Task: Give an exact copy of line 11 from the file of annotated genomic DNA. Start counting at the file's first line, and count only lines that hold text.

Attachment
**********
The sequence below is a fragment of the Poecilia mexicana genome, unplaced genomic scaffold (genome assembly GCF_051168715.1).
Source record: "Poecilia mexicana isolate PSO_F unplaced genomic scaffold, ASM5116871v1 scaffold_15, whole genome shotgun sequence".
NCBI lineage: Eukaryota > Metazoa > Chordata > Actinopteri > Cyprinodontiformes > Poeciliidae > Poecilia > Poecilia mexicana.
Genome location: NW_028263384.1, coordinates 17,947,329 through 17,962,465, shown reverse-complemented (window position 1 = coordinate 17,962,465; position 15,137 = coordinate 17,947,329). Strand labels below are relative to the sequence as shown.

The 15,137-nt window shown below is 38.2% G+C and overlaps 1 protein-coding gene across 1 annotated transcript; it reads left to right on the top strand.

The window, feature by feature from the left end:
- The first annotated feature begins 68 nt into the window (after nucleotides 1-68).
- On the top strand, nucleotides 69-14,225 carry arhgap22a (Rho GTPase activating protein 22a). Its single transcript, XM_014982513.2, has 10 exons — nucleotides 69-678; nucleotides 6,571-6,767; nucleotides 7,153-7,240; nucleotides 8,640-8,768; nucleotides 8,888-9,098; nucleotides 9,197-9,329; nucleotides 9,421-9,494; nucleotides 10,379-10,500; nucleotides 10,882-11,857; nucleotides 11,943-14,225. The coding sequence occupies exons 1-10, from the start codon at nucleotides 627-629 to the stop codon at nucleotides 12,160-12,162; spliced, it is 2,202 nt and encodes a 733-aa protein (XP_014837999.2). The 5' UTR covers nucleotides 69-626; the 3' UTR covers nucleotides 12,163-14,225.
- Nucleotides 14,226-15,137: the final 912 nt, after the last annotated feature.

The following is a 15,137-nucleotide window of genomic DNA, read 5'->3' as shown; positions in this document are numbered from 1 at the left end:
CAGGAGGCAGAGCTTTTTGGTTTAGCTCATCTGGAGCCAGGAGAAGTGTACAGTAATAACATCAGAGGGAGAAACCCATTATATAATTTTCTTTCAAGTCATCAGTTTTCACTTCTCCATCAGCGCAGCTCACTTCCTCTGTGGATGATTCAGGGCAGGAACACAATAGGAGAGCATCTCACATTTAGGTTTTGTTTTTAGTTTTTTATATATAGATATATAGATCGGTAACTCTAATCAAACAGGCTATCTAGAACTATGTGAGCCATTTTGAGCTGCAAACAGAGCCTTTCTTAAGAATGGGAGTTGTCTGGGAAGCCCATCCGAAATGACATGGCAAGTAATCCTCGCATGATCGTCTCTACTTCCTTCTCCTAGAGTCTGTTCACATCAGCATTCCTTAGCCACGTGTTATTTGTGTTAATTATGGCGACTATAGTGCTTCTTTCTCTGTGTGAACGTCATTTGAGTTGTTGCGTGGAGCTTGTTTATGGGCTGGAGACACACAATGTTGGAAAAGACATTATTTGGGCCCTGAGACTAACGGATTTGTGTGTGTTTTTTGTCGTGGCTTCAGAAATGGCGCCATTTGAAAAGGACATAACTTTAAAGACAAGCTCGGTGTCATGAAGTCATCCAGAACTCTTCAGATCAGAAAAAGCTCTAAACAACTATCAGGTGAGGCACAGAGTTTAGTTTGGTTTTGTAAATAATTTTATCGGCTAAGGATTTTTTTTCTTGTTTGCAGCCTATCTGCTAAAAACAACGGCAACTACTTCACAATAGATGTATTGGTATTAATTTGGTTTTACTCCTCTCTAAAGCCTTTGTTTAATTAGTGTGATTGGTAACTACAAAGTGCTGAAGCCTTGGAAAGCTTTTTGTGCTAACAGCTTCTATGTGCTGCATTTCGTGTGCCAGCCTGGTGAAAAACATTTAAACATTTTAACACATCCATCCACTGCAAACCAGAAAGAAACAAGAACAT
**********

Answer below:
CAGGAGGCAGAGCTTTTTGGTTTAGCTCATCTGGAGCCAGGAGAAGTGTACAGTAATAACATCAGAGGGAGAAACCCATTATATAATTTTCTTTCAAGTCATCAGTTTTCACTTCTCCATCAGCGCAGCTCACTTCCTCTGTGGATGATTCAGGGCAGGAACACAATAGGAGAGCATCTCACATTTAGGTTTTGTTTTTAGTTTTTTATATATAGATATATAGATCGGTAACTCTAATCAAACAGGCTATCTAGAACTATGTGAGCCATTTTGAGCTGCAAACAGAGCCTTTCTTAAGAATGGGAGTTGTCTGGGAAGCCCATCCGAAATGACATGGCAAGTAATCCTCGCATGATCGTCTCTACTTCCTTCTCCTAGAGTCTGTTCACATCAGCATTCCTTAGCCACGTGTTATTTGTGTTAATTATGGCGACTATAGTGCTTCTTTCTCTGTGTGAACGTCATTTGAGTTGTTGCGTGGAGCTTGTTTATGGGCTGGAGACACACAATGTTGGAAAAGACATTATTTGGGCCCTGAGACTAACGGATTTGTGTGTGTTTTTTGTCGTGGCTTCAGAAATGGCGCCATTTGAAAAGGACATAACTTTAAAGACAAGCTCGGTGTCATGAAGTCATCCAGAACTCTTCAGATCAGAAAAAGCTCTAAACAACTATCAGGTGAGGCACAGAGTTTAGTTTGGTTTTGTAAATAATTTTATCGGCTAAGGATTTTTTTTCTTGTTTGCAGCCTATCTGCTAAAAACAACGGCAACTACTTCACAATAGATGTATTGGTATTAATTTGGTTTTACTCCTCTCTAAAGCCTTTGTTTAATTAGTGTGATTGGTAACTACAAAGTGCTGAAGCCTTGGAAAGCTTTTTGTGCTAACAGCTTCTATGTGCTGCATTTCGTGTGCCAGCCTGGTGAAAAACATTTAAACATTTTAACACATCCATCCACTGCAAACCAGAAAGAAACAAGAACAT